Thoughts & Afterthoughts on the EDHEC Climate Change Finance Conference

by Gianfranco Gianfrate, Professor of Finance, EDHEC Business School, and Sustainable Finance Lead Expert, EDHEC-Risk Institute

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Thoughts and Afterthoughts on the EDHEC Climate Change Finance Conference


Gianfranco Gianfrate EDHEC Risk Sustainable Finance Lead Expert


A few weeks after the EDHEC Climate Change Finance Conference at the Louis Bachelier Institute in Paris on 16 and 17 December 2019, I would like to reflect upon some of the many insightful discussions held, and share some thoughts and afterthoughts with you about the event. 

All those involved, participants and speakers alike, agreed that the conference was a great success, with over 50 scholars attending the academic session (December 16) and 140 professionals in attendance at the plenary conference (December 17), including delegates from investment and wealth management companies, banks, institutional investors and academics. Our mandate was to explore the current state of the art – of both theoretical research and investment practice – when it comes to quantifying and managing climate change financial risks and opportunities. The remarkable level of engagement from all participants, which was facilitated by the chosen format, made it uniquely enjoyable and instructive for all.

Financial decisions worldwide are increasingly influenced by the scarcity of resources and the physical and transitional risks associated with climate. The extent of the environmental impact of climate change is still uncertain but the recent scientific evidence is increasingly worrisome and many governments are taking decisive steps to avert a catastrophe. The transition towards a low-carbon economy requires a broad array of financial instruments and innovations that will have far-reaching implications for markets, corporations, intermediaries, and investors. The financial implications of climate change risks – against the backdrop of evolving climate policies and heightened physical risks posed by climate change – are still understudied in academia and mostly overlooked in the investment realm.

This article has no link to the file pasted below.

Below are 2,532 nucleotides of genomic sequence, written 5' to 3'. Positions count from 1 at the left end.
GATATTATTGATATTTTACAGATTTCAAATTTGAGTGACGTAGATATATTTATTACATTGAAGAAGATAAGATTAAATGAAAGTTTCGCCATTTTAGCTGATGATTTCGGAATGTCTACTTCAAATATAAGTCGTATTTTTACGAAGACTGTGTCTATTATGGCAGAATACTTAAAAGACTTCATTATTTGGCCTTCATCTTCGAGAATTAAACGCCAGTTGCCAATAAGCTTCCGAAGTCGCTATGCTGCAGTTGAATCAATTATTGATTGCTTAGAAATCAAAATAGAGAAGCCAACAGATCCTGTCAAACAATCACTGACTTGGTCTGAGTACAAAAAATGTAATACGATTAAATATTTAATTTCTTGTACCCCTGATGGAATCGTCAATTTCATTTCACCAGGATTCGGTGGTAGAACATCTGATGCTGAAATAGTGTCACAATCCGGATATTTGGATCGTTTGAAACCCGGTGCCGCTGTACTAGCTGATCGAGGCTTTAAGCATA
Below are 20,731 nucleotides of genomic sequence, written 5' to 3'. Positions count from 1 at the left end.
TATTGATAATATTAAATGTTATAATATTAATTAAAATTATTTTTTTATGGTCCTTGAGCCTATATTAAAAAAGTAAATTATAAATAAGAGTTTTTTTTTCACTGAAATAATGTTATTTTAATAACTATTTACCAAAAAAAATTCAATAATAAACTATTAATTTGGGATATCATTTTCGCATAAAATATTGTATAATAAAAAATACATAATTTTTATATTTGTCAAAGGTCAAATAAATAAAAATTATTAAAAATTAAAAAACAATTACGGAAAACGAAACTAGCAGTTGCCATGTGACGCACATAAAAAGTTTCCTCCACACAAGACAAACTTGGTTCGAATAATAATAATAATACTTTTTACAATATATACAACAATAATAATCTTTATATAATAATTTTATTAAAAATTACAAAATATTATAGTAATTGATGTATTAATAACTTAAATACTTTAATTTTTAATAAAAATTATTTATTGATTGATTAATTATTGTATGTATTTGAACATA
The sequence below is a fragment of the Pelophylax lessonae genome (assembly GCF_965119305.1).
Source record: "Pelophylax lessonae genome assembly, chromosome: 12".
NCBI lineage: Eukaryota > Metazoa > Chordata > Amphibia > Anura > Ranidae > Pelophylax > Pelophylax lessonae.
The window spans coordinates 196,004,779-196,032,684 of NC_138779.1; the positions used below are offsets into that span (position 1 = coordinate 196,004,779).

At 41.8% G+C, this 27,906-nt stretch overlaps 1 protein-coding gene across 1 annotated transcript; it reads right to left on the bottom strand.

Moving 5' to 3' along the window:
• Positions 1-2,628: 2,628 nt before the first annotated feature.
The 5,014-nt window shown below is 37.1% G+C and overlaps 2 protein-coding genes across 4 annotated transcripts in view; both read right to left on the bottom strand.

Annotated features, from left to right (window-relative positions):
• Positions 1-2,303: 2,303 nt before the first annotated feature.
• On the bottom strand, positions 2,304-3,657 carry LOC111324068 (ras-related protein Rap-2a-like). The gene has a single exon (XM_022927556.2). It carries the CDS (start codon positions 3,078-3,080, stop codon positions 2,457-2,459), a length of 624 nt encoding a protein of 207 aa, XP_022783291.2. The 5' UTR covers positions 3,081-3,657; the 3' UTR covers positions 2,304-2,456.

The conference, in collaboration with the Journal of Corporate Finance, started on 16 December with 9 distinct panels featuring 27 academic papers. These covered topics such as the use of capital markets to create market-based emissions trading systems, the efficiency of the market pricing of climatic risks, the role of venture capital and alternative finance to develop new low-emissions technologies, climate risk assessment and disclosure for banks and non-financial companies, the contribution of project finance and private equity to building clean energy projects, the financial management decisions affected by climate risks and policies, the corporate governance conflicts and incentives in addressing climate risks, and the design of investment strategies to hedge climate risks and liabilities.

 Journal of Corporate Finance

The first day also featured two keynote speakers. First, Elroy Dimson (Emeritus Professor at the London Business School and Chairman of the Centre for Endowment Asset Management at Cambridge Judge Business School) highlighted the apparent inconsistencies of some sustainability ratings and presented interesting evidence about how institutional investors can collaborate to affect the sustainability footprint of investee companies. Second, Harrison Hong (John R. Eckel Jr. Professor of Financial Economics at Columbia University) questioned the sustainable investing proposition according to which firms "do well by doing good" and the idea that a firm's ranking on ESG criteria has a causal effect on its financial performance, for example by lowering its cost of capital; he argued that, on the contrary, sustainability scores simply reflect potential selection effects, whereby successful firms are more likely to be socially responsible for a variety of other reasons.


The plenary conference took place on 17 December and began with an introductory presentation by Lionel Martellini (Director of EDHEC-Risk Institute) about the landscape of climate finance. The presentation highlighted the shortcomings of some sustainability and climate metrics, the conflicting evidence of early studies on carbon footprint and investment performance, and the future avenues of academic and professional investment research on climate risks and opportunities.

EDHEC Climate Finance Conferebce Palais Brongniart

Harrison Hong, who kindly delivered a second keynote speech on 17 December, further challenged the “sustainable investment proposition”. He stressed that climate change risks will be more and more manifest in the future, and as a consequence sustainable investing might evolve from studying sustainability scores to granular modelling of firms’ exposure to such risks, be it exposure to carbon or to natural disasters. In a world with greater regulatory scrutiny or greater climate change risks, a sustainable investing approach that is robust regarding measurement concerns might deliver significant value to investors.